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Banks win loan court case

July 9th, 2013

A conservative blogger believes that creditors who demand radical state action and even the annulation of their mortgage loan contracts echo the public culture of the pre-1989 era.

On Thursday, July 4 the Supreme Court ruled that loan contracts denominated in foreign currencies cannot be annulled on the basis that the different exchange rates used at the time of disbursement and redemption of the mortgages were only specified in the general loan terms and conditions of the banks, rather than in the contracts themselves. A crowd of a hundred creditors dissatisfied with the court ruling marched to PM Orbán’s home and demanded his intervention. In a reaction to the verdict, Fidesz said that “the Supreme Court has sided with the banks against creditors”, adding that the previous Socialist governments are to be blamed for the skyrocketing of Hungarian household debt denominated in foreign currencies. The MSZP, on the other hand, claimed that the Fidesz government made the situation of creditors worse by weakening the Forint.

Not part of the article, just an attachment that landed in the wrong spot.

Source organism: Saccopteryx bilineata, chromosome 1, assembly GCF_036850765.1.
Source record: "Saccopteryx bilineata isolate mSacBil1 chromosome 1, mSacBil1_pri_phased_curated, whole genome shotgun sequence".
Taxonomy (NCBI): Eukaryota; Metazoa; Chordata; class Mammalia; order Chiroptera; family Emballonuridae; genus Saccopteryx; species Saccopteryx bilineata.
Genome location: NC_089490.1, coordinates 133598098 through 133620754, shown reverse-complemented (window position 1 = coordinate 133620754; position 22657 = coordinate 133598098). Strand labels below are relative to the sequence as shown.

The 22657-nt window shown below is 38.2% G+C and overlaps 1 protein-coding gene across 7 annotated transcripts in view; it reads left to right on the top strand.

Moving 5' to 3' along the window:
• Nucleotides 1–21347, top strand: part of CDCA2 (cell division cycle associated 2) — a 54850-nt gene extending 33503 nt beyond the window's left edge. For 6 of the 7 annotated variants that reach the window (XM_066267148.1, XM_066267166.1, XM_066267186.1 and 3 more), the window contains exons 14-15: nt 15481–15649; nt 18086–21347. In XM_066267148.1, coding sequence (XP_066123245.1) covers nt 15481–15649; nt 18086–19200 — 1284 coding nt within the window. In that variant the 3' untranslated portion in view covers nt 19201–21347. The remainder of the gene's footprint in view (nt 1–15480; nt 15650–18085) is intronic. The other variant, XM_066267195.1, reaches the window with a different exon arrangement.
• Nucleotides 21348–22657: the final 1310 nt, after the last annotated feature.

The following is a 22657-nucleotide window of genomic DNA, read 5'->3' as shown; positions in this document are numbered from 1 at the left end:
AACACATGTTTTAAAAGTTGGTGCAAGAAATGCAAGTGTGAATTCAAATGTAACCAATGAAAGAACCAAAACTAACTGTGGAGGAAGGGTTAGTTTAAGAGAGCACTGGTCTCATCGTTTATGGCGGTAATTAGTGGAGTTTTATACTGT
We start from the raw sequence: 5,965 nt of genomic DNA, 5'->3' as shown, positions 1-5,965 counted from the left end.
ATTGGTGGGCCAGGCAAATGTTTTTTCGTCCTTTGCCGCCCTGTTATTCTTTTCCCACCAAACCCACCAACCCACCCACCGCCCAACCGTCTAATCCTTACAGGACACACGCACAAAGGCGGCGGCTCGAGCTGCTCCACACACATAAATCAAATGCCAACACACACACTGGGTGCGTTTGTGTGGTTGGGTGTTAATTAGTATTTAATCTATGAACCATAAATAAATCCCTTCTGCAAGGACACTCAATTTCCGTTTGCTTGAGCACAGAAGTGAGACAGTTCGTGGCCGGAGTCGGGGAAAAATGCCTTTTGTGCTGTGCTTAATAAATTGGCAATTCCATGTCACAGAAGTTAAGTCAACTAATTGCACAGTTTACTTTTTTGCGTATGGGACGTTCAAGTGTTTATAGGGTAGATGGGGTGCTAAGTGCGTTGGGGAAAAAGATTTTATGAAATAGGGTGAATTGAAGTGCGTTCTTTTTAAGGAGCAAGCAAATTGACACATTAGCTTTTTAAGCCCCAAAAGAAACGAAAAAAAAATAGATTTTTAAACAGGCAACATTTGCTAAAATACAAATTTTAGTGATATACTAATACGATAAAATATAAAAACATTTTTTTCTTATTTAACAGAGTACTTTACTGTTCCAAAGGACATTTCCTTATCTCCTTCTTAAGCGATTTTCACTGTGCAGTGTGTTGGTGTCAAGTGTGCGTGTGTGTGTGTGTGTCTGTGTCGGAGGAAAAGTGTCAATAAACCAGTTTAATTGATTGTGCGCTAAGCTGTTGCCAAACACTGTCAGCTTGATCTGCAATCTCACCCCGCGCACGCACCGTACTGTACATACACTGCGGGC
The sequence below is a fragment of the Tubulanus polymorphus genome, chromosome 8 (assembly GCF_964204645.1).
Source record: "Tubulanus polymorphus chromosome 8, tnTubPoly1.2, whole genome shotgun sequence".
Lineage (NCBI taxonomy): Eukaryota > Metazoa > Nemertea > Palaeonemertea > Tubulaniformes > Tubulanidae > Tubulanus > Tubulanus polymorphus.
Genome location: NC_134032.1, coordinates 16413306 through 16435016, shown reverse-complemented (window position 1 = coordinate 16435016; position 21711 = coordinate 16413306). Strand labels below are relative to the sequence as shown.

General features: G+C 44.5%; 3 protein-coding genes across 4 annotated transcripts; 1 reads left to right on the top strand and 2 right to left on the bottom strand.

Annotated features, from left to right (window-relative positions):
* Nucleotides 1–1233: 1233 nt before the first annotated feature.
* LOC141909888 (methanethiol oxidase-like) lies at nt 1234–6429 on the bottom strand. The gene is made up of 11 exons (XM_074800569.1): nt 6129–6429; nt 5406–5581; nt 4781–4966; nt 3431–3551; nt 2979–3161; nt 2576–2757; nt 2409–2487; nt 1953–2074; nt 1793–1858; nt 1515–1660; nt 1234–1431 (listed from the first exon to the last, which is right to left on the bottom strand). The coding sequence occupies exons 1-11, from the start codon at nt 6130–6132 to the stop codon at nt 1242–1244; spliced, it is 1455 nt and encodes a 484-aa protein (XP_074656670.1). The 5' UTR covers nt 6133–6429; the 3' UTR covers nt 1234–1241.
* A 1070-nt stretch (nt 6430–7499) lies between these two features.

Debtors should not blame the Prime Minister for their own irresponsible decision years ago to take up loans in foreign currencies, Bea Bakó writes in Mandiner. She finds it peculiar that creditors demand the intervention of PM Orbán, which would involve a clear infringement of court independence. Such statist and interventionist reactions highlight the extent to which pre-1989 Socialist morals are entrenched in Hungary, Bakó suggests. Many Hungarians still like to enjoy the benefits which come with risk taking and markets, but demand radical state intervention if their expectations do not materialize, Bakó concludes.

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